In the wake of last Wednesday’s final presidential debate both camps concede their campaigns are hostage to unexpected events. Kerry and Bush are neck and neck. In addition to terrorist efforts to disrupt the U. S. election gratuitous or fortuitous developments could play a pivotal role. One of these "bombshell" events, the "Mississippi Mutiny," may have just exploded in Iraq–and at the Pentagon.
First, an admission and short introduction. As a columnist who writes about the war in Iraq, events in the Middle East, and national developments, my desk is cluttered with story ideas. I can’t use all of them.
Last year in Baghdad I started to write a column in my mind. I titled it "The Ticking Time Bomb in Iraq." I outlined how our reserve/National Guard forces in the field could create a political time bomb at home.
Also last year I was asked by the Special Forces Association to help a Marine who, after being mobilized for Iraq, was attacked by his former wife. I was successful in persuading the Pennsylvania Supreme Court to order his children returned to their home, even in their father’s absence. I then faced a second custody battle for my client. (I do not practice law but as a law professor the court gave me permission to act in these special circumstances.)
I also helped found First Responders for Military Families, where I assisted military lawyers, civilian attorneys and family members whose lives were being affected by the Iraq mobilization.
My volunteer experience convinced me a protracted mobilization could disrupt hundreds of thousands of reservists’ lives at home. Voters’ lives. Unlike regular Army troops, reservists have signed up to be on reserve for a genuine emergency, not to become front line military units.
Although I was never able to finish the column–being in Baghdad floods you with story ideas, more than you can ever prepare–I kept the outline in the back of my mind and watched as conditions for our reserves steadily deteriorated.
Now it’s time for my long-delayed column. And it’s crunch time for President Bush.
Nothing could be worse for the president than a military mutiny in Iraq just days before the election. Once again, events confound us. Bush was expecting an "October surprise" from al-Zarqawi and Bin laden. He got one from soldiers in Mississippi and the southeast.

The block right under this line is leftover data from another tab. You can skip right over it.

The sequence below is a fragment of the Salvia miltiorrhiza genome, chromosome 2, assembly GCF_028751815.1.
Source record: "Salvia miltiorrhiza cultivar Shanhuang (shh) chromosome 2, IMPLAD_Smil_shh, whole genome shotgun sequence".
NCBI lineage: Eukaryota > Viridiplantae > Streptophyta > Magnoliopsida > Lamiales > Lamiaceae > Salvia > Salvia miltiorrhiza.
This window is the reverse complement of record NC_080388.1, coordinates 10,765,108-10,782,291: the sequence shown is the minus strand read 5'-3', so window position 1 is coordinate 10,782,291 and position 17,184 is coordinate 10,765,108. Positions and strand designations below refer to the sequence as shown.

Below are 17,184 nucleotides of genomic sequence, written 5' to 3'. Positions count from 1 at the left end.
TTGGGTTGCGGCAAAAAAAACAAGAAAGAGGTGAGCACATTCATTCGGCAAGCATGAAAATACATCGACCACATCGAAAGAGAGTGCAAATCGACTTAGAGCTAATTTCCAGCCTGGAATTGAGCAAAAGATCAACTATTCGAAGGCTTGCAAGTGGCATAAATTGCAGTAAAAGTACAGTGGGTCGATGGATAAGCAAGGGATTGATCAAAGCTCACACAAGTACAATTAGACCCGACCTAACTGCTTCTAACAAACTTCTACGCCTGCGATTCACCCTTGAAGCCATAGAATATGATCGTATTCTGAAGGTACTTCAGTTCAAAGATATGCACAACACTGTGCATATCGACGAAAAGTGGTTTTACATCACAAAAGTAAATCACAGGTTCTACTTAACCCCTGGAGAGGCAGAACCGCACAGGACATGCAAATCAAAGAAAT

American units do not "mutiny." They are well trained, well cared for, highly motivated and loyal to "country, corps and commandant," as Marine Sergeant Major McClintock told me in Viet-Nam. But reservists are slightly different. Reserve/Guard units are truly our neighbors: police and fire fighters working a second job, motivated people in specialized units, ordinary citizens–and voters. Main Street, Middle American types. You can hardly get "more pro-military" than Mississippi.
What went wrong? Beginning in April 2003 I met with many reserve/Guard units throughout Iraq. For many months there has been a growing disconnect between the rhetoric in Washington and the reality in Iraq. Reservists were suffering because prolonged mobilizations devastated their lives at home. Unit morale was undermined even as SecDef Rumsfeld and the president trumpeted our successes. Poor discipline and pre-mutinous actions were excused as "isolated incidents."
Now the ugly truth has arisen, just days before Election Day. Nothing could be worse for the Bush camp.
First, the "Mississippi Mutiny" is a Main Street story. Everyone can identify with angry, frustrated reservists. Almost every state has reservists who have been dumped in Iraq for a dubious mission. Just as soldiers "fight for their platoon buddies, not the military brass," people will be sympathetic to the plight of troops who felt their lives were needlessly endangered.
John Kerry has made an issue of our ill-prepared and ill-supplied forces. Bush has countered that Kerry voted against these supplies. Who wins? My belief is that the Mississippi Mutiny will be devastating to Bush.
I don’t think our Mississippi Mutiny reservists meant to target an improvised explosive device at the Pentagon. But they have fired a shot that will literally be heard around the world.